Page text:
winter-spring 2013 / 25
A PARTNER IN HEALING
n the late 60’s, BSC witnessed major changes when the first black
student, Ulysses Bennett, graduated from the college (see story
on facing page).
Around the 1970’s, another shift took place on the Hilltop
and in its surrounding community. The neighborhoods around
Birmingham-Southern began experiencing white flight and the
college, under BSC President Dr. Ralph Tanner, considered selling
its property to Miles College and moving to Shelby County. Trustee
Hugh Daniel, a prominent developer, was responsible for much of
the conversation. But some faculty firmly opposed the move, “…not
only because they didn’t want to see Birmingham lose this college,
they thought a move would essentially be a retreat from the role that
a college can serve in a community that essentially is in transition,”
Tanner said at the time.
College officials could have made the decision to flee, but instead
they chose to stay.
“The institution-transforming decision of the college in the
1970s to remain in its inner city neighborhood rather than flee to
greener—and whiter—pastures compelled BSC to grapple with the
sometimes harsh realities of late 20th century urban America,” says
Dr. Ed S. LaMonte, Howell Heflin Professor Emeritus of Political
Science. “We are a better institution for that decision; the city and
world is a better place because of the many significant contributions
made by students, faculty, and staff; and hundreds of students from
all academic areas have been the beneficiaries of the opportunities
offered in a major urban area.”
Under Dr. Neal Berte’s presidency, which began in 1976, BSC
developed a partnership with the city of Birmingham and Mayor
Richard Arrington (who later became the first African-American to
receive an honorary degree at BSC) to develop its north campus.
Soon civic and community engagement began to characterize the
In the early 1980’s, the service-learning program began taking
formal shape under the leadership of Chaplain Dr. Stewart Jackson.
Jackson was a trendsetter who set up meaningful partnerships and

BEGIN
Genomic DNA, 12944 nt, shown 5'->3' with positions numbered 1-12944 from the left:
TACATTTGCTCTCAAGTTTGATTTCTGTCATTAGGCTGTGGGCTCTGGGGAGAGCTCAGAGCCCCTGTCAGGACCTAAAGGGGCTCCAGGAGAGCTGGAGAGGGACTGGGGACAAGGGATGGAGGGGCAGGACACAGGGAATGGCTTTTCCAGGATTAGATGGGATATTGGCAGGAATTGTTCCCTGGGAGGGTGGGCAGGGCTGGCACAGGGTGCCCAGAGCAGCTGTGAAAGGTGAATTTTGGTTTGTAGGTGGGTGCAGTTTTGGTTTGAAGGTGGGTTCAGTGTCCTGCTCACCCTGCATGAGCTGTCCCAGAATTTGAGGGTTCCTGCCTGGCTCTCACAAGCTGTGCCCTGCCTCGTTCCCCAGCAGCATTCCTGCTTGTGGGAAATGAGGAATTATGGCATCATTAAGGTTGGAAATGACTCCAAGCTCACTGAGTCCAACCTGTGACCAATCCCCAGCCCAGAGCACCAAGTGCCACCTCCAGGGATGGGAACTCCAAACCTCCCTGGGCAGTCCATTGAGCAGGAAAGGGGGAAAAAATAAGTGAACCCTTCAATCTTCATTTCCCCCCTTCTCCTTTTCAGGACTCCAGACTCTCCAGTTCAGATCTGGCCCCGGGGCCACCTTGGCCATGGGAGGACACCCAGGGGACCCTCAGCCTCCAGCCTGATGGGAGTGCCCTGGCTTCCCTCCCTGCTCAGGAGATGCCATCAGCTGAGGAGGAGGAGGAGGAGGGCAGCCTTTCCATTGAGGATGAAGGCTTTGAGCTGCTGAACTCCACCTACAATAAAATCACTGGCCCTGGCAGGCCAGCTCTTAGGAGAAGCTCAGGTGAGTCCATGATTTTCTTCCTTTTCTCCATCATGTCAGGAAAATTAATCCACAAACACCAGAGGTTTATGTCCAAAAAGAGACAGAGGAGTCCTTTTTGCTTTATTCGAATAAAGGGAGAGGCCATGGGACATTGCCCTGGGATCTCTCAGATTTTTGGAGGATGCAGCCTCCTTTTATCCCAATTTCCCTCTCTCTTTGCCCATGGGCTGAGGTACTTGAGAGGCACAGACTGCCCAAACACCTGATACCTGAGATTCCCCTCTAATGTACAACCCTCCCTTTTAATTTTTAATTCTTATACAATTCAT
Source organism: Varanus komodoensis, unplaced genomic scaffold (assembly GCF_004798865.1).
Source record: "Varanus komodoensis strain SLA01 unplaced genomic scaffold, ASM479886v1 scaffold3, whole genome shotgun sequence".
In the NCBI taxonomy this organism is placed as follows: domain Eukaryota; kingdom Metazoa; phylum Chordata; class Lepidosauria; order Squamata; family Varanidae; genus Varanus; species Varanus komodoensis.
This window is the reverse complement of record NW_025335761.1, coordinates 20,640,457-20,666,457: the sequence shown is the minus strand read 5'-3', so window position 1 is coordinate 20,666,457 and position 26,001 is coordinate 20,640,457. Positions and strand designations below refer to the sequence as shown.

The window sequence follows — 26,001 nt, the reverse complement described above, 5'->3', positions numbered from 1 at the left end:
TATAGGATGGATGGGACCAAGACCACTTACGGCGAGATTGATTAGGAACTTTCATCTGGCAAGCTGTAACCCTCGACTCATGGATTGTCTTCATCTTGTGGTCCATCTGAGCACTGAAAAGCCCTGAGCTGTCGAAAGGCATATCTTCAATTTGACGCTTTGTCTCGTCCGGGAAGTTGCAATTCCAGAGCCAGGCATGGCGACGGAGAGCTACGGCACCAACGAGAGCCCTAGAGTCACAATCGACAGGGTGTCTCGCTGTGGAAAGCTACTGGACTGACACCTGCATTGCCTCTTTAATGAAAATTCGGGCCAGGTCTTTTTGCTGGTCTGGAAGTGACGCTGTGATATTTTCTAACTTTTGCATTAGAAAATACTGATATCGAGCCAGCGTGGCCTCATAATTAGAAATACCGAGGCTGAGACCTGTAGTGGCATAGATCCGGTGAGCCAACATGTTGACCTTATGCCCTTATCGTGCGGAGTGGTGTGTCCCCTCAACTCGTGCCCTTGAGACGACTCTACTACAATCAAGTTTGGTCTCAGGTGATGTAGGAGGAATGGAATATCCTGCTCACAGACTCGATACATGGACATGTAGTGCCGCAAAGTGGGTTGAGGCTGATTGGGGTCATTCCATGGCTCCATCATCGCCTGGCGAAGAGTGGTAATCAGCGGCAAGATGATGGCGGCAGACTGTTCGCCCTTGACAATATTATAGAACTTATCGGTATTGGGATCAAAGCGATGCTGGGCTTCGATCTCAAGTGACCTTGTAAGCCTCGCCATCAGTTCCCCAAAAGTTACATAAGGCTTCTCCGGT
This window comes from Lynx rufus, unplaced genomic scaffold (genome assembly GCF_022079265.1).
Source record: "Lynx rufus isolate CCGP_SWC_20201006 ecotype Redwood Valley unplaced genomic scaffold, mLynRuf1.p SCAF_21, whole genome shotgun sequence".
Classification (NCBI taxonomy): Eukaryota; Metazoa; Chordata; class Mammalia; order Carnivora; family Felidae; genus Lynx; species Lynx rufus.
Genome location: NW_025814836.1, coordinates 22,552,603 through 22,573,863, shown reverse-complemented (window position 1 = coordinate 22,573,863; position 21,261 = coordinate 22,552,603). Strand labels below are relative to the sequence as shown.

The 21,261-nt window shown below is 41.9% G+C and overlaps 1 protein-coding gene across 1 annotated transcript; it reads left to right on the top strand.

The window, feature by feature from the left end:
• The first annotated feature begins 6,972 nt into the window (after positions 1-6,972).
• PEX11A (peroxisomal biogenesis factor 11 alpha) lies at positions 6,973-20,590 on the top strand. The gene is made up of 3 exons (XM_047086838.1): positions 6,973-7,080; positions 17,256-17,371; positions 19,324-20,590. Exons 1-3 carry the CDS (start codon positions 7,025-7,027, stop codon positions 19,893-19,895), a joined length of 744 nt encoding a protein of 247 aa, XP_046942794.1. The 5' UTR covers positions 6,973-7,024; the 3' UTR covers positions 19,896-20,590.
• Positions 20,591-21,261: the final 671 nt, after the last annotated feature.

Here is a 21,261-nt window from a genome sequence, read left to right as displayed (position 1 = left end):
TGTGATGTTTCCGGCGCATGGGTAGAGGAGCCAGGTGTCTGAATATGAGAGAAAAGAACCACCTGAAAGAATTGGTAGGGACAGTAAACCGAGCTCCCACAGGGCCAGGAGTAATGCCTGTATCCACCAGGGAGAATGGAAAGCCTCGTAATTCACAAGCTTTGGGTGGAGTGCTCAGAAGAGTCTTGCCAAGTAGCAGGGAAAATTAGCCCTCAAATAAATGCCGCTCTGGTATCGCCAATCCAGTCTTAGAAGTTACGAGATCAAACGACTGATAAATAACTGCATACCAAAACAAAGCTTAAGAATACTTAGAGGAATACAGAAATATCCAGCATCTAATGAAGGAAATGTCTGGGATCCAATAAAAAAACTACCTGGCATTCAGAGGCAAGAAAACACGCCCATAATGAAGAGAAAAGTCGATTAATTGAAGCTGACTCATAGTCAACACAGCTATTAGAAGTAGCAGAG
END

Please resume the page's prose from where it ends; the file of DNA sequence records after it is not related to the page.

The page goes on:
got involved in the community long-term, and the program became
a trademark of BSC and its United Methodist Church affiliation.
Today, BSC’s Bunting Center for Engaged Study and Community
Action, established in 2007, coordinates community service
opportunities with local agencies and schools and organizes yearly
service trips locally, nationally, and internationally. The college has
ongoing partnerships with local organizations, including Northstar
Ministries (see sidebar on page 34). Community service is also a part
of campus sororities and fraternities, honor societies, and faith-based
organizations on campus. Nearly 70 percent of students take part
in ongoing service-learning projects each year with area elementary
schools, regional housing efforts, disaster relief, and more.
“You can read about homelessness, healthcare issues, and racism,
but to experience the issues alongside people who are directly
affected by them is an amazing opportunity,” says Bunting Center
Director Kristin Harper ’92. “Where there is suffering and injustice in
the world, our college community can no longer be oblivious. We’re
developing students who understand why and how to serve.”
A STORY OF PROGRESS AND PROSPERITY
ifty years ago, all eyes were on this city, a symbol of
everything racist and backward. Today’s Birmingham,
however prides itself as a place of reconciliation, inclusion,
and diversity. It has become a roadmap to resilience,
achievement, and hope.
“We are not stepping away from the most horrific moments of our
history,” remarks Berte, who retired in 2004. “But Birmingham is
intentional in its commitment to change; the city is striving to create
a community where everyone can share their talents, realize their full
potential, and enjoy the quality of life available for all Americans.
We have demonstrated great progress in our community, but we
obviously still have additional work to do to realize the full dream of
Dr. Martin Luther King Jr. and the founders of our country.”
The progress has indeed been remarkable.
Dr. Ralph M. Tanner
BSC President 1972-1976